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A comparison of EUS features between CD-117 positive GI stromal tumors and CD-117 negative GI spindle cell tumors

  • Gordon C. Hunt
    Affiliations
    Department of Medicine, Oregon Health and Science University, Portland VA Medical Center, Portland, Oregon USA

    Department of Pathology, Oregon Health and Science University, Portland VA Medical Center, Portland, Oregon USA
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  • Anne E. Rader
    Affiliations
    Department of Medicine, Oregon Health and Science University, Portland VA Medical Center, Portland, Oregon USA

    Department of Pathology, Oregon Health and Science University, Portland VA Medical Center, Portland, Oregon USA
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  • Douglas O. Faigel
    Correspondence
    Reprint requests: Douglas O. Faigel, MD, Portland Veterans Affairs Medical Center (P3GI), Portland, OR 97201.
    Affiliations
    Department of Medicine, Oregon Health and Science University, Portland VA Medical Center, Portland, Oregon USA

    Department of Pathology, Oregon Health and Science University, Portland VA Medical Center, Portland, Oregon USA
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      This paper is only available as a PDF. To read, Please Download here.
      Background: GI stromal tumors are spindle cell tumors that stain positive for immunohistochemical CD-117 (c-kit). Prognostic factors for malignancy include size (≥4 cm), mitotic index (5 mitotic figures/50 high-powered fields), and ulcerated, cystic, or necrotic areas within the tumor. The purpose of this study was to compare these features in c-kit positive vs. c-kit negative tumors.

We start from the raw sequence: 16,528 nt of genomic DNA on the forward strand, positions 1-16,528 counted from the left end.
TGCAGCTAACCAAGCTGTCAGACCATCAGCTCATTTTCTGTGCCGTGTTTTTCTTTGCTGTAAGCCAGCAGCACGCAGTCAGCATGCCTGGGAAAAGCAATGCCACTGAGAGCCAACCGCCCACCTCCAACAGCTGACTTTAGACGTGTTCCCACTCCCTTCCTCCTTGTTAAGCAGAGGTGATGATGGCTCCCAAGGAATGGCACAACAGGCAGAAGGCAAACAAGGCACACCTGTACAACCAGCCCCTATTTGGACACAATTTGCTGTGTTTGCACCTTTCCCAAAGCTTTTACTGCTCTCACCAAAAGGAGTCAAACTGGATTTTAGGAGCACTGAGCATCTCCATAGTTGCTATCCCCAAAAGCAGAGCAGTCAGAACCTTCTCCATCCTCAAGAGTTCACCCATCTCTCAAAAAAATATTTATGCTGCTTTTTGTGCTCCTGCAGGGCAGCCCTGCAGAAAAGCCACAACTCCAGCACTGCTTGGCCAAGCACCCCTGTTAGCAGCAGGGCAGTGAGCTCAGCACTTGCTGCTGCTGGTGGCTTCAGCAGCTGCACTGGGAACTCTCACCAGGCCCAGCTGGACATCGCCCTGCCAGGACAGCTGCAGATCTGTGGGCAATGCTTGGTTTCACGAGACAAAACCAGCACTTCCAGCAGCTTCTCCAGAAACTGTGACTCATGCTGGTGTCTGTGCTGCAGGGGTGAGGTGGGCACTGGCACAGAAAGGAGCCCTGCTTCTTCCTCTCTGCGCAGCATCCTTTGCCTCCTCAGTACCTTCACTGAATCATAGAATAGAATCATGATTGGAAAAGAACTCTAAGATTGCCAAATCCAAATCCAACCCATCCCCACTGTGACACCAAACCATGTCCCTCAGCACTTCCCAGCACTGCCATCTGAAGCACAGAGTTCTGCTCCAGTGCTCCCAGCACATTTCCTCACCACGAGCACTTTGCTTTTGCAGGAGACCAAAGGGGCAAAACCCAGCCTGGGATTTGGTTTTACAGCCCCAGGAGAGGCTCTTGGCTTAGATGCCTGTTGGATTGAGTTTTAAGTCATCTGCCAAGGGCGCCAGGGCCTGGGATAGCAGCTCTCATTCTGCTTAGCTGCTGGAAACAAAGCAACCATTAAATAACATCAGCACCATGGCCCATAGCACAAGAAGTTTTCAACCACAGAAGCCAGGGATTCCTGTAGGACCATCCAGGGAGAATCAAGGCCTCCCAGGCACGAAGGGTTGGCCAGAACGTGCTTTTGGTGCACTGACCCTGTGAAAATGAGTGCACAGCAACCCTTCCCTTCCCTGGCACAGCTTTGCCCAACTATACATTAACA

Methods: All patients referred for EUS of submucosal lesions were identified, and histopathology, including immunohistochemical staining, was reviewed to determine all diagnoses of GI stromal tumors. Size, echo pattern, and presence of cystic spaces and ulceration were recorded as diagnosed by EUS. Histopathologic diagnoses were made by FNA or endoscopic submucosal-mucosal resection. If surgical resection followed, the surgical diagnosis, staining pattern, mitotic index, and presence of ulceration, necrosis, and nuclear atypia were recorded.
      Results: Forty patients (21 men, 19 women; 38 white, 2 African American; mean age 58±2.6 years) had 46 EUS procedures performed for evaluation of spindle cell tumors. Seventeen stained positive for c-kit (mean age, 59±3.6 years; range 19 to 80 years) and 12 negative (mean age, 57±3.8 years; range 31 to 76 years); 11 were not stained for c-kit (excluded from analysis). On EUS, 7 were ulcerated, 3 cystic, and 6 were larger than 4 cm. This group of findings was observed in 12 patients, 11 of whom had c-kit positive tumors (11/17 vs. 1/12; p=0.006). Tumors positive for c-kit were larger (42.4±5.5 mm vs. 19.0±5.9 mm; p=0.005). There were 13 c-kit positive tumors in the stomach, 2 in the duodenum, and 1 each in the esophagus and at the gastroesophageal junction. Of the 12 c-kit negative tumors, 8 were located in the esophagus and 1 at the gastroesophageal junction (9/12 vs. 2/17; p<0.01). Surgical resection was performed on 13 patients, 12 of whom had c-kit positive tumors, and 3 of these 12 tumors had greater than 5 mitoses per 50 high-powered field.
      Conclusions: If a GI stromal tumor is suspected, EUS-FNA with immunohistochemical staining should be performed for CD-117 (c-kit). C-kit tumors are more likely to have malignant features and should be resected or subjected to close clinical follow-up.
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